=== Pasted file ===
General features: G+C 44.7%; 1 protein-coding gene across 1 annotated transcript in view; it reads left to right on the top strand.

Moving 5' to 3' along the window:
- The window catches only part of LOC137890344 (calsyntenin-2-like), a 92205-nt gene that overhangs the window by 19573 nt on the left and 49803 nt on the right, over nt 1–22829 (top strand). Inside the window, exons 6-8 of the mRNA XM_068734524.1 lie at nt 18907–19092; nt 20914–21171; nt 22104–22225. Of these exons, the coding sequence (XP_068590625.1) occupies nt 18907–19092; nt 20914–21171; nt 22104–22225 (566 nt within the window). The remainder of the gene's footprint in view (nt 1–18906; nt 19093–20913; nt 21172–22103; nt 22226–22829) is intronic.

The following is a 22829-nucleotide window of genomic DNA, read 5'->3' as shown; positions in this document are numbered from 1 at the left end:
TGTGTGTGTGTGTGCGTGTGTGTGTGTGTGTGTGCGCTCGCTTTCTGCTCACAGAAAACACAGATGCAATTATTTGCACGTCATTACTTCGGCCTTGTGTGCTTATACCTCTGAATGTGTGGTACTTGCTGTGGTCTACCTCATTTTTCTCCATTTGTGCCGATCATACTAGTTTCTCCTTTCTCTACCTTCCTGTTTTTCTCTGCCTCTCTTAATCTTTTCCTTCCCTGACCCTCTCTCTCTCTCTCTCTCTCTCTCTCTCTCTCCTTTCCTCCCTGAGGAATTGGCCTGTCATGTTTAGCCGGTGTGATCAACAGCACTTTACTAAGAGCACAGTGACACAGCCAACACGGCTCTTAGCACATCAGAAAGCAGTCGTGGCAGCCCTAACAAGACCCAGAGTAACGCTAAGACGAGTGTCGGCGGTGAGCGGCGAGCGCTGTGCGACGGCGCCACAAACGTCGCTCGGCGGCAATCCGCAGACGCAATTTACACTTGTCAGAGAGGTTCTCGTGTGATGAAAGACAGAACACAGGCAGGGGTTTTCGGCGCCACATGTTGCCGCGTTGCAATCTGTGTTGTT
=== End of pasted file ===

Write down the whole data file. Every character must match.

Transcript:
General features: G+C 44.7%; 1 protein-coding gene across 1 annotated transcript in view; it reads left to right on the top strand.

Moving 5' to 3' along the window:
- The window catches only part of LOC137890344 (calsyntenin-2-like), a 92205-nt gene that overhangs the window by 19573 nt on the left and 49803 nt on the right, over nt 1–22829 (top strand). Inside the window, exons 6-8 of the mRNA XM_068734524.1 lie at nt 18907–19092; nt 20914–21171; nt 22104–22225. Of these exons, the coding sequence (XP_068590625.1) occupies nt 18907–19092; nt 20914–21171; nt 22104–22225 (566 nt within the window). The remainder of the gene's footprint in view (nt 1–18906; nt 19093–20913; nt 21172–22103; nt 22226–22829) is intronic.

The following is a 22829-nucleotide window of genomic DNA, read 5'->3' as shown; positions in this document are numbered from 1 at the left end:
TGTGTGTGTGTGTGCGTGTGTGTGTGTGTGTGTGCGCTCGCTTTCTGCTCACAGAAAACACAGATGCAATTATTTGCACGTCATTACTTCGGCCTTGTGTGCTTATACCTCTGAATGTGTGGTACTTGCTGTGGTCTACCTCATTTTTCTCCATTTGTGCCGATCATACTAGTTTCTCCTTTCTCTACCTTCCTGTTTTTCTCTGCCTCTCTTAATCTTTTCCTTCCCTGACCCTCTCTCTCTCTCTCTCTCTCTCTCTCTCTCTCCTTTCCTCCCTGAGGAATTGGCCTGTCATGTTTAGCCGGTGTGATCAACAGCACTTTACTAAGAGCACAGTGACACAGCCAACACGGCTCTTAGCACATCAGAAAGCAGTCGTGGCAGCCCTAACAAGACCCAGAGTAACGCTAAGACGAGTGTCGGCGGTGAGCGGCGAGCGCTGTGCGACGGCGCCACAAACGTCGCTCGGCGGCAATCCGCAGACGCAATTTACACTTGTCAGAGAGGTTCTCGTGTGATGAAAGACAGAACACAGGCAGGGGTTTTCGGCGCCACATGTTGCCGCGTTGCAATCTGTGTTGTT